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News Release

Anishinabek Nation

The Anishinabek Nation Grand Council Chief Reg Niganobe and Chiefs Veterans Committee are raising concerns regarding the approval of a condominium development a few meters from the Canadian Memorial on the D-Day landing site of Juno Beach in Courseulles-sur-Mer, France.

“Construction is to begin as early as September 2022 and we are appalled that this development received approval to move forward despite local efforts by the Juno Beach Centre to stop it,” states Grand Council Chief Niganobe. “We are appealing to the Honorable Lawrence MacAuley, Minister of Veteran Affairs, and the Honorable Mélanie Joly, Minister of Foreign Affairs, to work with their French government counterpart, Jean-Yves Le Drian, Minister of Europe and Foreign Affairs, to take immediate intervention measures on this development. We must consider the impacts this development will have on the fallen Veterans, their families, and the shared historic significance this site has to both of our nations.”

Pictured: Anishinabek Nation Grand Council Chief Reg Niganobe.

Pictured: Anishinabek Nation Grand Council Chief Reg Niganobe.

Many Anishinabek Nation citizens served with the Canadian Military during World War II (WWII) and landed on Juno Beach on June 6, 1944. More than 14,000 Canadian soldiers landed in France on D-Day. The soldiers who seized Juno Beach demonstrated exemplary military skill and immeasurable courage resulting in over a thousand Canadian casualties, including 359 killed.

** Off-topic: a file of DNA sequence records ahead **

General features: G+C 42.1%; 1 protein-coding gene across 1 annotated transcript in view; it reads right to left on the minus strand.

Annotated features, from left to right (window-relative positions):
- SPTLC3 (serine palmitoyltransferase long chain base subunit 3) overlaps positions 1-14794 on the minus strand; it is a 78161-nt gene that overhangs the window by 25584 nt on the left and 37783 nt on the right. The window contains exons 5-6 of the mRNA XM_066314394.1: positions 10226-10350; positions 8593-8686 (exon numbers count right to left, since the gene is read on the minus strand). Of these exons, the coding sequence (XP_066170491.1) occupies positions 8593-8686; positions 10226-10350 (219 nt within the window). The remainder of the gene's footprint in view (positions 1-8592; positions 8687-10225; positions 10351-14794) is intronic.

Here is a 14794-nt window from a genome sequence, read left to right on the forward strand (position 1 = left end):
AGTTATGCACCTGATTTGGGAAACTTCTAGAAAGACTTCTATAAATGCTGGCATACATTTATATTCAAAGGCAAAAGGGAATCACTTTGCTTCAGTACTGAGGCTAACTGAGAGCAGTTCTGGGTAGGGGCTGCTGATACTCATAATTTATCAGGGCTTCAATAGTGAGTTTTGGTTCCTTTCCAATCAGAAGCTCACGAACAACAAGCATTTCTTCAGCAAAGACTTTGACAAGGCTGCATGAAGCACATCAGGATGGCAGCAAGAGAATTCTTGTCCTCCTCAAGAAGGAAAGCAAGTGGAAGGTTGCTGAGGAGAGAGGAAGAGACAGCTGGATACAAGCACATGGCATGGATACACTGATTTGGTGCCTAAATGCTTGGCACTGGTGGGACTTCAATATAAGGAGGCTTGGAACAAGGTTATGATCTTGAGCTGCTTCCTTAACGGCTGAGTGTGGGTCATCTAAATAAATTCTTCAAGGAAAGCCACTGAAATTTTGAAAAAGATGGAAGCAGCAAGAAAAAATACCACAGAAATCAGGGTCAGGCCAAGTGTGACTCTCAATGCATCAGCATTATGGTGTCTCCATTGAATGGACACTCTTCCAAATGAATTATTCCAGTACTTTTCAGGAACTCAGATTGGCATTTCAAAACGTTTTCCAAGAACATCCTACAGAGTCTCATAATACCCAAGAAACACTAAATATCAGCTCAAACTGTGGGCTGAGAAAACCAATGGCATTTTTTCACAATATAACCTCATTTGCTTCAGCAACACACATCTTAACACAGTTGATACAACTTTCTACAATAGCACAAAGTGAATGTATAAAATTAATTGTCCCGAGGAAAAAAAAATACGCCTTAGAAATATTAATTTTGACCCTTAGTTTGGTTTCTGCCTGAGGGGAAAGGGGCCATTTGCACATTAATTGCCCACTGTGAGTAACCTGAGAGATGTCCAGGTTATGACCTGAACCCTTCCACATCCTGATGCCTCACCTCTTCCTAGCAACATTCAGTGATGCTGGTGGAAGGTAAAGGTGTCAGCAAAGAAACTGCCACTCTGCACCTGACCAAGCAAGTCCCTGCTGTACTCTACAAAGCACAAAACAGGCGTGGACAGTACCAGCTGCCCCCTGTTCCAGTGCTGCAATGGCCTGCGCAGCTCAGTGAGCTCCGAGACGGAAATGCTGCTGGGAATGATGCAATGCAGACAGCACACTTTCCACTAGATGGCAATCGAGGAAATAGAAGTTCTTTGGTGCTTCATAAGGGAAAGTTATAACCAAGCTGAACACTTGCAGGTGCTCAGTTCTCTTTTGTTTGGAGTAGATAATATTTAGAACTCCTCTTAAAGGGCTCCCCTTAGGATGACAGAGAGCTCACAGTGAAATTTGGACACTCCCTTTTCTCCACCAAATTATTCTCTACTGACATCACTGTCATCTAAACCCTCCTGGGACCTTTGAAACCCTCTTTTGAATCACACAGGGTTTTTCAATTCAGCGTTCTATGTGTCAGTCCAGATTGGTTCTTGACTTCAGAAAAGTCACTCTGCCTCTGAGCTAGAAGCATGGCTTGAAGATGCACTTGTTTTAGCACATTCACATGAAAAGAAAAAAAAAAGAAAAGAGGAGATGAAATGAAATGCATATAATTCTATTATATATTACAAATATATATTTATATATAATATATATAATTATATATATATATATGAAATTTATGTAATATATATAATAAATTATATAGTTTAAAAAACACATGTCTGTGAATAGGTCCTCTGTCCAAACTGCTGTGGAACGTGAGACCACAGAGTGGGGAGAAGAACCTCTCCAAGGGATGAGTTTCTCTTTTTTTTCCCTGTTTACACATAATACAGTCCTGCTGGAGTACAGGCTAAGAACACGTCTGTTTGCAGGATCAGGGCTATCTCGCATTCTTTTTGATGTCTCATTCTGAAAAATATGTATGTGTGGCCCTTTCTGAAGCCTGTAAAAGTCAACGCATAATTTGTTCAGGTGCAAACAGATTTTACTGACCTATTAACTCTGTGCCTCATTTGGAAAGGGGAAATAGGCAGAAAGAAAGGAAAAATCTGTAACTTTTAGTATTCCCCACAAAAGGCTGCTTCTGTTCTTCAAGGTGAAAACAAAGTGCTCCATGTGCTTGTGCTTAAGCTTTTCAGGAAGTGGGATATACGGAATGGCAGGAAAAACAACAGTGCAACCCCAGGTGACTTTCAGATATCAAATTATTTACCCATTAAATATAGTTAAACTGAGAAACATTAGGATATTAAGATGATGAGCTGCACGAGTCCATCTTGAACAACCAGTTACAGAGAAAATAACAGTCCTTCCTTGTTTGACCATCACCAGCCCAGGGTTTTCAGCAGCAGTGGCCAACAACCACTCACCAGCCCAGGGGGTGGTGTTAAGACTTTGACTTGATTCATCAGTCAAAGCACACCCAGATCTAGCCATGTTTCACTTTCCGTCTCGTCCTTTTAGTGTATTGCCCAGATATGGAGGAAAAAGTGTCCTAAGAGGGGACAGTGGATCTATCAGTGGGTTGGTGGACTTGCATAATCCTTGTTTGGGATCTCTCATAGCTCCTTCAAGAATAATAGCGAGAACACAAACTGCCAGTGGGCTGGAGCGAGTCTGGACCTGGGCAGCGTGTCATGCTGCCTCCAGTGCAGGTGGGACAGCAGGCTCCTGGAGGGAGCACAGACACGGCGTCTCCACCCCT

“Our Veterans have acutely stated that preserving the lands where many citizens from our Nation sacrificed their lives, is a sacred and cultural responsibility,” states Melvin Hardy, Anishinabek Nation Northern Superior Regional Deputy Grand Council Chief and Chiefs Veterans Committee Chair. “We must ensure the continual honoring of their memory and care for the land in which this event happened. It is paramount in recognizing the selfless contributions made by WWII Veterans and all those that lost their lives in this horrific battle.”

Pictured: Melvin Hardy, Anishinabek Nation Northern Superior Regional Deputy Grand Council Chief and Chiefs Veterans Committee Chair.

Pictured: Melvin Hardy, Anishinabek Nation Northern Superior Regional Deputy Grand Council Chief and Chiefs Veterans Committee Chair.

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The historical significance of this site is important to the Anishinabek Nation, Indigenous nations, and Canadians alike, and should be to other nations who share in this history.

“We encourage the Royal Canadian Legion and global foreign veteran representative organizations to join in campaigning local governments through advocacy and via social media, in the effort to halt this development and support the memory of our Veterans,” states Grand Council Chief Niganobe. “Furthermore, we urge the United Nations Educational, Scientific and Cultural Organization to revisit the application made by the Juno Beach Centre to have all D-Day sites declared as World Heritage Sites. This recognition is crucial in ensuring the preservation of these threatened sites to remain protected from development.”

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The Anishinabek Nation is a political advocate for 39 member First Nations across Ontario, representing approximately 65,000 citizens. The Anishinabek Nation is the oldest political organization in Ontario and can trace its roots back to the Confederacy of Three Fires, which existed long before European contact.

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